Panasonic Lumix DMC-G1 is the first Micro Four Thirds camera

Posted on Monday, Sep 15 2008 @ 01:39 CEST by Thomas De Maesschalck
Panasonic debuts the Lumix DMC-G1, this is world's first Micro Four Thirds camera. It's basically a hybrid of a point-and-shoot camera and a digital SLR camera. A Micro Four Thirds camera features exchangeable lenses but ditches the mirror system, this means you'll have to use the LCD display to take pictures but it does allow camera makers to make much smaller, and lighter cameras.

The Panasonic Lumix G1 features a 12.1 megapixel Live MOS sensor and a large 3" LCD display. It will be available by the end of October.
Panasonic today announced the world’s first Micro Four Thirds system camera, the LUMIX DMC-G1, the world’s smallest and lightest digital interchangeable lens camera, weighing in at approximately 385 grams (0.85 lbs). Based on the new Micro Four Thirds System standard, the LUMIX G1 eliminates the internal mirror structure that defines digital single-lens reflex (DSLR) cameras, thus reducing the size and weight by nearly half. With the mirror-less system, the G1’s flange back, which is the distance between the mount and the image sensor, has been reduced from 40 mm – as specified in the Four Thirds System – to approximately 20 mm.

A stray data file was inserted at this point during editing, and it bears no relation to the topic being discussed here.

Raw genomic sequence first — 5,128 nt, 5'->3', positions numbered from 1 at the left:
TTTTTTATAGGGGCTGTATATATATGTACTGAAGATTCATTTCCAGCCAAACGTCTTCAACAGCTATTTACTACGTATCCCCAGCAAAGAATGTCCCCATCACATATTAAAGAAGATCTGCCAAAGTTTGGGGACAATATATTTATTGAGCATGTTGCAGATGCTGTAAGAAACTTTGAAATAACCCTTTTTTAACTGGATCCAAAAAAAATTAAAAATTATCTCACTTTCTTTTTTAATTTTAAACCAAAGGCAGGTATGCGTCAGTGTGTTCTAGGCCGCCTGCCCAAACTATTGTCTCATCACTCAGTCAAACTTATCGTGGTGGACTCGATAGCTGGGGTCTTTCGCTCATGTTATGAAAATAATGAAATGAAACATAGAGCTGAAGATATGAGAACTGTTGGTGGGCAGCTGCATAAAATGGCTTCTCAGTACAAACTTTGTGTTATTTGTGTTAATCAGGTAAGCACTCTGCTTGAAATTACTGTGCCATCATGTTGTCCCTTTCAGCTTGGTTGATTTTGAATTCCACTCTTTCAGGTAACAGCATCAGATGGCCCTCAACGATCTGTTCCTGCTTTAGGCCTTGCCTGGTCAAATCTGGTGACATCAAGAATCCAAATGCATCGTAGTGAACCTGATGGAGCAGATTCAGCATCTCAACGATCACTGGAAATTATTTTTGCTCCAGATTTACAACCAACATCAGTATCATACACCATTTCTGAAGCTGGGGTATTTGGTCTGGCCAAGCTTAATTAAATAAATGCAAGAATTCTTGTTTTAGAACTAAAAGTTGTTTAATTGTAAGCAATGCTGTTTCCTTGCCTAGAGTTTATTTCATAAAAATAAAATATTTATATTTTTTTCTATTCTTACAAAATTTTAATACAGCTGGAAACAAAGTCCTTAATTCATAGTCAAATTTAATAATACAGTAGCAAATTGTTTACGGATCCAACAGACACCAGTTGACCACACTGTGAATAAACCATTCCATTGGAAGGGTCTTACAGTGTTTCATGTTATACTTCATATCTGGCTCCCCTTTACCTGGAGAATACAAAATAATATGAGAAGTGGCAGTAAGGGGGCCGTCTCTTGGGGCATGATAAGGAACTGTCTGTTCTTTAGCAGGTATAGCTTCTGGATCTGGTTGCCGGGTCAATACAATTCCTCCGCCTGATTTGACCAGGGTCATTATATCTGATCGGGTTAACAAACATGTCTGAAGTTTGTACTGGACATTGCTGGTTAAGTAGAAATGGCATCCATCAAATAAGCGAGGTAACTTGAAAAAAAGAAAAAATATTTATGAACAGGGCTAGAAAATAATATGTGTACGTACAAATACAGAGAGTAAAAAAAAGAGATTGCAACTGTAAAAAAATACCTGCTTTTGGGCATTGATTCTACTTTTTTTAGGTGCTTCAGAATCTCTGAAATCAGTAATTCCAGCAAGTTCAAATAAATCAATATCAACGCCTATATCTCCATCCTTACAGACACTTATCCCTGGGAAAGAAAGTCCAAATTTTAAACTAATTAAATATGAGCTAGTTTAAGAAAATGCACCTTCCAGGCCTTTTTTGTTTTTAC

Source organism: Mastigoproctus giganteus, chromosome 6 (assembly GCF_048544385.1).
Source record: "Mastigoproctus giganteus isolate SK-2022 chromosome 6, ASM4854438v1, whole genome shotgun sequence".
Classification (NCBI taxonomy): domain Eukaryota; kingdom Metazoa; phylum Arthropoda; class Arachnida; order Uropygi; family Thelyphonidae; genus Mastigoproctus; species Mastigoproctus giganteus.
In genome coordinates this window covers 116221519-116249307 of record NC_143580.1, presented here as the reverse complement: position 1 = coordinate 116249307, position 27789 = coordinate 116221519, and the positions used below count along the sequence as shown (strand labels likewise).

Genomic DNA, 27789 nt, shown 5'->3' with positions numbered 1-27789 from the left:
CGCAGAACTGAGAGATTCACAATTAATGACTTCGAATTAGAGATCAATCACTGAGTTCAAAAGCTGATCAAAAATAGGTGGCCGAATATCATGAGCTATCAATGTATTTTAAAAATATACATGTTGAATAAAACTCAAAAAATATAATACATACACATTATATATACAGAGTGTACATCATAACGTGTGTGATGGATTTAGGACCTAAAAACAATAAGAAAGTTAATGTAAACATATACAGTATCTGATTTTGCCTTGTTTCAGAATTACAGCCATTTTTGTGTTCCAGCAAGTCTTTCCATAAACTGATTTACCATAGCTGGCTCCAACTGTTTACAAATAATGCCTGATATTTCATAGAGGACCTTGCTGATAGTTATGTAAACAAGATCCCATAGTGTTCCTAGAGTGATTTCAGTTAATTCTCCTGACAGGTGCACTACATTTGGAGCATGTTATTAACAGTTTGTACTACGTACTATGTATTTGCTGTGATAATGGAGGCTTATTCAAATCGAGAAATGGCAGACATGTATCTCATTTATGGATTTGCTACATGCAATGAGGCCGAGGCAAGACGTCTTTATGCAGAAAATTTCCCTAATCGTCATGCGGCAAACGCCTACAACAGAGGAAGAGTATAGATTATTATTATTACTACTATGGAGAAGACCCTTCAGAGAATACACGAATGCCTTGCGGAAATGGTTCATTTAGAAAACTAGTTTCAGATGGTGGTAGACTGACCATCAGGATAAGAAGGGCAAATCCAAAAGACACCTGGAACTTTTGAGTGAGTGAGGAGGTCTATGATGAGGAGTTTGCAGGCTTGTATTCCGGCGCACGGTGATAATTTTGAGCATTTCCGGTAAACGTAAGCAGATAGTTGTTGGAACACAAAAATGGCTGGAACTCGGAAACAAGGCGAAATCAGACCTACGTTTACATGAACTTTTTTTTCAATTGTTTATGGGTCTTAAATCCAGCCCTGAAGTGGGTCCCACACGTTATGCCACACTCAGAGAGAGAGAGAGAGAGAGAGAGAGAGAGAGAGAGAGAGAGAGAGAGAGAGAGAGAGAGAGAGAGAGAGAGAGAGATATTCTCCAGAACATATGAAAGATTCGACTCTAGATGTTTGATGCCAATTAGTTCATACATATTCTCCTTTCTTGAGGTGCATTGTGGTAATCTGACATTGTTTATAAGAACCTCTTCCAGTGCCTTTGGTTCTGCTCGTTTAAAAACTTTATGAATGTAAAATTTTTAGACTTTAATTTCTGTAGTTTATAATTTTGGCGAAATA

The new Panasonic LUMIX DMC-G1 will enhance the advanced photo quality and flexibility made possible by the Four ThirdsÔ System, and with its innovative design, consumers will appreciate the portability of a smaller camera body and lenses. The G1 will be available in mid-November as a kit with the new LUMIX G VARIO 14-45mm/F3.5-5.6 ASPH/MEGA O.I.S lens. Also available in November, and announced today, is the LUMIX G VARIO 45-200mm/F4.0-5.6/MEGA O.I.S.lens.

More specifications at Panasonic.

About the Author

Thomas De Maesschalck

Thomas has been messing with computer since early childhood and firmly believes the Internet is the best thing since sliced bread. Enjoys playing with new tech, is fascinated by science, and passionate about financial markets. When not behind a computer, he can be found with running shoes on or lifting heavy weights in the weight room.

Loading Comments